An empirical study on the attitudes of bank managers towards corporate social responsibility in Angola
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MBA in Finance
Dublin Business School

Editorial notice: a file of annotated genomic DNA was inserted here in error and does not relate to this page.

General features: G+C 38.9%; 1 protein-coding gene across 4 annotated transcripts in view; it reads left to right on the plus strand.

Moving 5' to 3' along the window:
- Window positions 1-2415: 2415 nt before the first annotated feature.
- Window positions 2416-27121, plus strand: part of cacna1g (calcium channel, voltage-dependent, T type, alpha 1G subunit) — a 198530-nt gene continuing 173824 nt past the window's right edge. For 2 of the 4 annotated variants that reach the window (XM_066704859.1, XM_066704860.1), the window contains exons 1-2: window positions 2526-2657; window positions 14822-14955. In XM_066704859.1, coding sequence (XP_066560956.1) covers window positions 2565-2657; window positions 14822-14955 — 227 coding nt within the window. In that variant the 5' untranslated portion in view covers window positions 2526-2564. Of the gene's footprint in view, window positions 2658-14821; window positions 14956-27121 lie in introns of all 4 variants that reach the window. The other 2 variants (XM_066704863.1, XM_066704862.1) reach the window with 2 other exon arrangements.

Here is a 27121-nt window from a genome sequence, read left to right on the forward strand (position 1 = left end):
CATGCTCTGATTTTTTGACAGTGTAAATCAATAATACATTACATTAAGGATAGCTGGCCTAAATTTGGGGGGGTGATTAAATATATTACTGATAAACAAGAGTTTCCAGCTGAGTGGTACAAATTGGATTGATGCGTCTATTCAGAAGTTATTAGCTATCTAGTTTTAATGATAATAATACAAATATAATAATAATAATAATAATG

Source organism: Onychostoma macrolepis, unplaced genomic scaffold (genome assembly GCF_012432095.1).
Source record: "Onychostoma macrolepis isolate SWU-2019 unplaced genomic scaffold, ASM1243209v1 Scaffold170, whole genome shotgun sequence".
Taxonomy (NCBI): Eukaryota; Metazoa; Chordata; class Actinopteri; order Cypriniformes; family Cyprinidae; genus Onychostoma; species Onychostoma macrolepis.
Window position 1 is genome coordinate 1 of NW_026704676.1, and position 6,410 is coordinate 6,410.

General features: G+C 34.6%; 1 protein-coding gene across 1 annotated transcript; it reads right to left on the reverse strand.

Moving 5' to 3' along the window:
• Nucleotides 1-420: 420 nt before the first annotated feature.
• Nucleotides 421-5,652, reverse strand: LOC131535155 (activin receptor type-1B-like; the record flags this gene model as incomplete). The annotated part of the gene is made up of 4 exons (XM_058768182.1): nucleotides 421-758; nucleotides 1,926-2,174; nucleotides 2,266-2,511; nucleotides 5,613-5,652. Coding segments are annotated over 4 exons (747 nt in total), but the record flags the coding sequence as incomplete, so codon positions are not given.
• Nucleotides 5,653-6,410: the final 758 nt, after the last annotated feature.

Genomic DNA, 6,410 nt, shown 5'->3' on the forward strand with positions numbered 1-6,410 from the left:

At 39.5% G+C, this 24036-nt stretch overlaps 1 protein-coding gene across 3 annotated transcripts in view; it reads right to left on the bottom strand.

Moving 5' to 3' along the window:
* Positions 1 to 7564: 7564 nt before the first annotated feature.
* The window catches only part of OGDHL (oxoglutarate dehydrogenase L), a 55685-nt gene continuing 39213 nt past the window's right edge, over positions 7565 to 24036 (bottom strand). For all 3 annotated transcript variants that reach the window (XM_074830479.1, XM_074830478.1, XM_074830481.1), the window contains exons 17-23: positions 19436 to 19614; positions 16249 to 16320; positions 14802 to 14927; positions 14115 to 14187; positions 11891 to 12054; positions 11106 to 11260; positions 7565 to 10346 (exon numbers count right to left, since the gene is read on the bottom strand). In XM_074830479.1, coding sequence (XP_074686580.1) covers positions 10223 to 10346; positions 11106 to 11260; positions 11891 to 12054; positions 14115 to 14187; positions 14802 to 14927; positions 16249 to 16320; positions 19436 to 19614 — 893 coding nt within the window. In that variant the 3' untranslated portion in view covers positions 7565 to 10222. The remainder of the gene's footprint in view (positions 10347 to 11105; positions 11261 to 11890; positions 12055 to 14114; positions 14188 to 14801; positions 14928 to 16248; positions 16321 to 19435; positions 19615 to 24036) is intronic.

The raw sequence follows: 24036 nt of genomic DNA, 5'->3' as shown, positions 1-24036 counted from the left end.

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In recent years, the issue of Corporate Social Responsibility (CSR) has become an important research topic, with studies appearing quite frequently. However, research has largely focused on developed countries. This research seeks to explore attitudes towards CSR in developing countries in the context of banks in Angola. The study is also concerned with establishing the main forces driving CSR in Angolan banks and the type of CSR practices banks are pursuing. A structured questionnaire was completed by middle level bank manager’s to test their attitudes towards the four dimensions of CSR proposed by Carroll (1979). The study found that bank managers ranked the economic dimensions as the most important responsibility followed by legal, philanthropic and ethical. Furthermore, Interviews were held with two senior bank managers to investigate the reasons why the order of priority differs from Carroll (1979) and Visser (2008) who adapted the priority of dimensions in developing countries. The study found that the political action is not only having an immense effect on the attitudes towards CSR but that it is also the main reason banks are motivated to practice CSR. The study also revealed that banks were mostly involved in philanthropic and charitable activities. By the end of this study, it is intended to highlight the fact that banks and government have different perceptions of CSR. As a result, it is recommended that banks align their CSR values and behaviour with the expectations of the government. Author keywords: Corporate social responsibility in Angolan banks